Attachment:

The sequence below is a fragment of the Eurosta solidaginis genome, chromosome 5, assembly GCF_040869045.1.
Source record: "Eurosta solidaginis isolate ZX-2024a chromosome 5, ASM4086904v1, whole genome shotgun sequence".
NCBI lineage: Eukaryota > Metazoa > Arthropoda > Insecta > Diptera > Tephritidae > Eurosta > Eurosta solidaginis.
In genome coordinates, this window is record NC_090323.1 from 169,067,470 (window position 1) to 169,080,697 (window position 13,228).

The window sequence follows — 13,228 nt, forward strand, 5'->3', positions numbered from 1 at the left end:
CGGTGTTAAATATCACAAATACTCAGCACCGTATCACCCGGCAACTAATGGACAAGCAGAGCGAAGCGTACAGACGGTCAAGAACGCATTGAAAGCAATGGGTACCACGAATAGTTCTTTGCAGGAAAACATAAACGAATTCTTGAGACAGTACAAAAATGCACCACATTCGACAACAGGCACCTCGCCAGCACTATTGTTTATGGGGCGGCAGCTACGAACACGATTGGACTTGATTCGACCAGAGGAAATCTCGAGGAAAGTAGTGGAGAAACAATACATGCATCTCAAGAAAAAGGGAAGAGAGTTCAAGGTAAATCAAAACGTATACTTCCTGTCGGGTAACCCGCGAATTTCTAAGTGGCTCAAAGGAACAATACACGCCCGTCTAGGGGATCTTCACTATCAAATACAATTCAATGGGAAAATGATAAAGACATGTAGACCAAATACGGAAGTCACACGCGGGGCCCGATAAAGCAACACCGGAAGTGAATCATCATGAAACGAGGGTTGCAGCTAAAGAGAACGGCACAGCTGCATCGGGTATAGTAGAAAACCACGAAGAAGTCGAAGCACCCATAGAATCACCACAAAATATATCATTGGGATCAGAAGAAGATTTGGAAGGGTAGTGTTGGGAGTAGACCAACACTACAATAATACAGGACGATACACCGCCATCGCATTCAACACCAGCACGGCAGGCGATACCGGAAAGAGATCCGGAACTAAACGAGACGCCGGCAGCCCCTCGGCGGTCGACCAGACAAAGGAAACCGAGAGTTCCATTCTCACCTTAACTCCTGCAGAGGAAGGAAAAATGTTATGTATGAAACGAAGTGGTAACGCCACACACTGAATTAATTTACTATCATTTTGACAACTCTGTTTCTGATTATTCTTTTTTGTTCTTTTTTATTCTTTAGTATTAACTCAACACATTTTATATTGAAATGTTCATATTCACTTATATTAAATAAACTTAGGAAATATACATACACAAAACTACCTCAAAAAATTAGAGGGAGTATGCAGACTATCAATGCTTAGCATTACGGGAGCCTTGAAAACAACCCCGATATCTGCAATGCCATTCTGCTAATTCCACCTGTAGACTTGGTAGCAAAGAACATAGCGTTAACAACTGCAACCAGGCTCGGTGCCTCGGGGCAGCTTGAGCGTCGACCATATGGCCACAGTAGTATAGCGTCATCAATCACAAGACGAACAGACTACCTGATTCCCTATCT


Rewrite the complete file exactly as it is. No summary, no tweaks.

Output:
The sequence below is a fragment of the Eurosta solidaginis genome, chromosome 5, assembly GCF_040869045.1.
Source record: "Eurosta solidaginis isolate ZX-2024a chromosome 5, ASM4086904v1, whole genome shotgun sequence".
NCBI lineage: Eukaryota > Metazoa > Arthropoda > Insecta > Diptera > Tephritidae > Eurosta > Eurosta solidaginis.
In genome coordinates, this window is record NC_090323.1 from 169,067,470 (window position 1) to 169,080,697 (window position 13,228).

The window sequence follows — 13,228 nt, forward strand, 5'->3', positions numbered from 1 at the left end:
CGGTGTTAAATATCACAAATACTCAGCACCGTATCACCCGGCAACTAATGGACAAGCAGAGCGAAGCGTACAGACGGTCAAGAACGCATTGAAAGCAATGGGTACCACGAATAGTTCTTTGCAGGAAAACATAAACGAATTCTTGAGACAGTACAAAAATGCACCACATTCGACAACAGGCACCTCGCCAGCACTATTGTTTATGGGGCGGCAGCTACGAACACGATTGGACTTGATTCGACCAGAGGAAATCTCGAGGAAAGTAGTGGAGAAACAATACATGCATCTCAAGAAAAAGGGAAGAGAGTTCAAGGTAAATCAAAACGTATACTTCCTGTCGGGTAACCCGCGAATTTCTAAGTGGCTCAAAGGAACAATACACGCCCGTCTAGGGGATCTTCACTATCAAATACAATTCAATGGGAAAATGATAAAGACATGTAGACCAAATACGGAAGTCACACGCGGGGCCCGATAAAGCAACACCGGAAGTGAATCATCATGAAACGAGGGTTGCAGCTAAAGAGAACGGCACAGCTGCATCGGGTATAGTAGAAAACCACGAAGAAGTCGAAGCACCCATAGAATCACCACAAAATATATCATTGGGATCAGAAGAAGATTTGGAAGGGTAGTGTTGGGAGTAGACCAACACTACAATAATACAGGACGATACACCGCCATCGCATTCAACACCAGCACGGCAGGCGATACCGGAAAGAGATCCGGAACTAAACGAGACGCCGGCAGCCCCTCGGCGGTCGACCAGACAAAGGAAACCGAGAGTTCCATTCTCACCTTAACTCCTGCAGAGGAAGGAAAAATGTTATGTATGAAACGAAGTGGTAACGCCACACACTGAATTAATTTACTATCATTTTGACAACTCTGTTTCTGATTATTCTTTTTTGTTCTTTTTTATTCTTTAGTATTAACTCAACACATTTTATATTGAAATGTTCATATTCACTTATATTAAATAAACTTAGGAAATATACATACACAAAACTACCTCAAAAAATTAGAGGGAGTATGCAGACTATCAATGCTTAGCATTACGGGAGCCTTGAAAACAACCCCGATATCTGCAATGCCATTCTGCTAATTCCACCTGTAGACTTGGTAGCAAAGAACATAGCGTTAACAACTGCAACCAGGCTCGGTGCCTCGGGGCAGCTTGAGCGTCGACCATATGGCCACAGTAGTATAGCGTCATCAATCACAAGACGAACAGACTACCTGATTCCCTATCT